The 42nd annual meeting of the World Economic Forum embodies the “one percent,” to use the phrase popularized by the young protesters who spent more than eight weeks occupying New York’s Zuccotti Park last year.
Among scheduled attendees are bank CEOs such as Pandit and Jamie Dimon of JPMorgan Chase & Co. and corporate chiefs Peter Voser of Royal Dutch Shell Plc and Cisco Systems Inc.’s John Chambers. At least 70 billionaires are to be present, including investor George Soros and Microsoft Corp. founder Bill Gates. They will join about 2,600 other delegates discussing the world outlook by day and touring hotel bars at night.
The image of financial, corporate and governmental powers have taken a hit as the “occupy” protests, the Arab Spring uprisings and recent marches in Moscow highlighted rising unemployment and income inequality, said Tina Fordham, senior global political analyst at Citigroup and a member of the forum’s Global Agenda Council. It helps shape the forum’s work.
There is “a reduced willingness to tolerate the perceived excess of elites and the old social order, and heightened potential for protests to cause disruption, violence and pressure to alter the legislative agenda,” she said.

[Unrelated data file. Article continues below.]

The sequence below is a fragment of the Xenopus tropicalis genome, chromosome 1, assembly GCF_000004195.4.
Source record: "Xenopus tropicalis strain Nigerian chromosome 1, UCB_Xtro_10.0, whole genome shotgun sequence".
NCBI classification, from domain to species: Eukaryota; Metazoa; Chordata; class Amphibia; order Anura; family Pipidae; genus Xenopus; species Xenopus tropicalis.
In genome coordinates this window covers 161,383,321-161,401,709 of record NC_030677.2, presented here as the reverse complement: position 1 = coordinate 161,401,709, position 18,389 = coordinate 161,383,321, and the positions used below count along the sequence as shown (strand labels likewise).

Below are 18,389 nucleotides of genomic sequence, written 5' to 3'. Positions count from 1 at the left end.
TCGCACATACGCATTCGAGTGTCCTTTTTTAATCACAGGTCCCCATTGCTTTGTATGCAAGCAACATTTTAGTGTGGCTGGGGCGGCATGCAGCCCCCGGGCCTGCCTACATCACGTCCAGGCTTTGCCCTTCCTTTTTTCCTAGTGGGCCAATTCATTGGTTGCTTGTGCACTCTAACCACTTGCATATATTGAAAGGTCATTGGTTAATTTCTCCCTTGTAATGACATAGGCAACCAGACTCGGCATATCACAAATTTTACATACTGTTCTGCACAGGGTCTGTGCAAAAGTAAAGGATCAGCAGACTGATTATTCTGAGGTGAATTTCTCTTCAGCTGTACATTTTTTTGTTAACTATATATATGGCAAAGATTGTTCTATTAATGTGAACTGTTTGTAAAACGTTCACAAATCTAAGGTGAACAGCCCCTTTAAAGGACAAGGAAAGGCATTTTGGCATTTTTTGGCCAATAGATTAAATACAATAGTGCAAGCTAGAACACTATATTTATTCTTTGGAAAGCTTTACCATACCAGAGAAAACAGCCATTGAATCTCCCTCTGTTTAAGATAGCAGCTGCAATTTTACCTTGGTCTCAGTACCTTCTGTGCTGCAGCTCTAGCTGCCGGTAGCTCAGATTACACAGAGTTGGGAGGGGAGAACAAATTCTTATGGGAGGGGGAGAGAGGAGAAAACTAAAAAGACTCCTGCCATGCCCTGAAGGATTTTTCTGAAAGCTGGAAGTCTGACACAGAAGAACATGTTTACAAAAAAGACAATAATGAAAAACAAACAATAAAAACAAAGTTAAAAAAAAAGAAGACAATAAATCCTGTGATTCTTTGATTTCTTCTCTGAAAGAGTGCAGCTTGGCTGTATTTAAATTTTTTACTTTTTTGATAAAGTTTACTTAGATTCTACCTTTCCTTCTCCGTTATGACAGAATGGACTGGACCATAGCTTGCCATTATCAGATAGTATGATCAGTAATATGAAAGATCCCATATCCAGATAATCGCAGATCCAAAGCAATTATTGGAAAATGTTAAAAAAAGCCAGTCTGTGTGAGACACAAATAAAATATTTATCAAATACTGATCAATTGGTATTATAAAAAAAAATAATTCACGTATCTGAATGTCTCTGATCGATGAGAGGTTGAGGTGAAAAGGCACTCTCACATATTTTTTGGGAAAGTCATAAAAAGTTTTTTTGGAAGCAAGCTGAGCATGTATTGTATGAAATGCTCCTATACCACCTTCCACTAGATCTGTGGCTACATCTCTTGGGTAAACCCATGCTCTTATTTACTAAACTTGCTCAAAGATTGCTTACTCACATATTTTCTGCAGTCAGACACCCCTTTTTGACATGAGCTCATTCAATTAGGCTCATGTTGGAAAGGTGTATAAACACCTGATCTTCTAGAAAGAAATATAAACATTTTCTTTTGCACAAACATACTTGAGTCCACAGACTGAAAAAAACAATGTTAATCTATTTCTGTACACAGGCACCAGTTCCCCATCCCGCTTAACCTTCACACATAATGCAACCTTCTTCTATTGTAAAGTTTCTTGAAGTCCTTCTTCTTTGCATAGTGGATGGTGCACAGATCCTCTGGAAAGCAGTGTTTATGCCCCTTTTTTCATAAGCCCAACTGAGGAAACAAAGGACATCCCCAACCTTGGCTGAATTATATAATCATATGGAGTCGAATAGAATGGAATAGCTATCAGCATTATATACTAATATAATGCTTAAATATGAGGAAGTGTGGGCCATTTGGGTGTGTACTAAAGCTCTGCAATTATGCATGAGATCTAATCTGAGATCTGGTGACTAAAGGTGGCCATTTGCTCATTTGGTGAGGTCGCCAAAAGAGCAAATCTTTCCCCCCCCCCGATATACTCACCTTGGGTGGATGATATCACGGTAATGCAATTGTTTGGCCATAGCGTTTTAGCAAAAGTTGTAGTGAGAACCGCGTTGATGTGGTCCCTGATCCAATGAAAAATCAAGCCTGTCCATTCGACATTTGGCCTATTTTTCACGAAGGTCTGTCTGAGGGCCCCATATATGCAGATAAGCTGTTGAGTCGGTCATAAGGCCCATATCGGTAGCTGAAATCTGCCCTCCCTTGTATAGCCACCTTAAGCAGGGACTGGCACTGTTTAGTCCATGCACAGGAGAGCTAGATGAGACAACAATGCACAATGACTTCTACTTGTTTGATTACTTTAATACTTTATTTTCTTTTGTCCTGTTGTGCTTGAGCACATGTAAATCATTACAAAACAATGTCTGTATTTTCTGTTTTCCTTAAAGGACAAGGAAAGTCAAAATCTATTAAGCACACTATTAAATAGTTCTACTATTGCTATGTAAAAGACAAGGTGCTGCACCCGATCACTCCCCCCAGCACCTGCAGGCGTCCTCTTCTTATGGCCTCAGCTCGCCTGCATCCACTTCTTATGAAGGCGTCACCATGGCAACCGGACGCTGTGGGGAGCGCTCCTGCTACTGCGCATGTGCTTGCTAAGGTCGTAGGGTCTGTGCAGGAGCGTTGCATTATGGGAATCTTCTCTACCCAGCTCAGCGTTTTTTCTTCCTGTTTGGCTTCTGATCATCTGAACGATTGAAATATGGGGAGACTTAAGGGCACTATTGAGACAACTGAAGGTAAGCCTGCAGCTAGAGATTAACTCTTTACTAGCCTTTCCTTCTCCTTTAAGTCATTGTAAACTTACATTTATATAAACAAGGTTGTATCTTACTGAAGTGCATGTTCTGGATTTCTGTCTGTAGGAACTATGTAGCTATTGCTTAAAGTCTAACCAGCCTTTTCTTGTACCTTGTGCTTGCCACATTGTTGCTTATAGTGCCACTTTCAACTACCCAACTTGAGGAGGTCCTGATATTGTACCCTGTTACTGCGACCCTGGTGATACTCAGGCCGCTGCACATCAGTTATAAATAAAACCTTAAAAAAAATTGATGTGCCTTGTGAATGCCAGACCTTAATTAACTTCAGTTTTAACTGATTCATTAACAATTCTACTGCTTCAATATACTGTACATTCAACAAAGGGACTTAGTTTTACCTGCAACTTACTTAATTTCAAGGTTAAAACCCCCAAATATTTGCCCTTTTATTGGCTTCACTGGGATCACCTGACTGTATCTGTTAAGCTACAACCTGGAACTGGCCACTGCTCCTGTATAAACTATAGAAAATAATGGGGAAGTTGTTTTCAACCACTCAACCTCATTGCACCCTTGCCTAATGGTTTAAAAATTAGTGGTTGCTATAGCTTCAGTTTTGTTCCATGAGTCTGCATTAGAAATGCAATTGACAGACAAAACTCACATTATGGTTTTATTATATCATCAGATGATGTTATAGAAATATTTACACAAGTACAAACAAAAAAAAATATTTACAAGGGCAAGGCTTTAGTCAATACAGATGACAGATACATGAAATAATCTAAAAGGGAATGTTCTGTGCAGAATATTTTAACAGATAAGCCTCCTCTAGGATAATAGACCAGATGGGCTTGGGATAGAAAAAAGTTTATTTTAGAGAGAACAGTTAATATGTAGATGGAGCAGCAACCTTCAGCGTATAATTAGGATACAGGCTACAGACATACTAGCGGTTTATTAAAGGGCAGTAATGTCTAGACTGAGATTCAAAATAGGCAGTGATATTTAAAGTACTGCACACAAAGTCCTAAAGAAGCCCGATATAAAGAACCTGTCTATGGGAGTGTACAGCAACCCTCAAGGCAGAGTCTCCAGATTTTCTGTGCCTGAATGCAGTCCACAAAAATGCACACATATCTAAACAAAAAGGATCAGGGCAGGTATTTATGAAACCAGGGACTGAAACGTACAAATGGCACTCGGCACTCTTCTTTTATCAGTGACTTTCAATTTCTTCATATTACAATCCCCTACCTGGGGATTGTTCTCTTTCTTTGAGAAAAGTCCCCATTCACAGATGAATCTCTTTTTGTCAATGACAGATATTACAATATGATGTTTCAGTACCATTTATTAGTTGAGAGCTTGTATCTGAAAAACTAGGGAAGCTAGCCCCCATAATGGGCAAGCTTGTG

Not everyone has gotten the message. Three years after he used the Davos stage to pledge Russia wouldn’t turn toward “isolationism and unbridled economic egoism” and as he seeks to return to the presidency, Prime Minister Vladimir Putin is facing the biggest protests against his rule in 12 years. They were sparked by alleged fraud in the Dec. 4 parliamentary election, in which his United Russia party retained power.
In the financial world, Davos Man took a pay cut. Morgan Stanley CEO James Gorman, who is scheduled to attend the forum, had his 2011 pay reduced by 25 percent from a year earlier. Goldman Sachs Group Inc. cut average compensation and benefits expenses 21 percent in the same period. Pandit did get $3.7 million in stock as Citigroup reported a 6.4 percent increase in full-year profit last week.
Ian Bremmer, president of Eurasia Group Ltd., a New York-based investment consultancy, detects a generational transition. While Murdoch, 80, began posting on Twitter last month, it’s executives less than half his age who will be more alert to the demands of consumers and to accepting less privacy given the rise of social media, he said.
As younger leaders “start taking a role and grow in influence and importance, then you’ll see a different sensibility in terms of how they interact with the global public,” said Bremmer.
There will be plenty of room for them.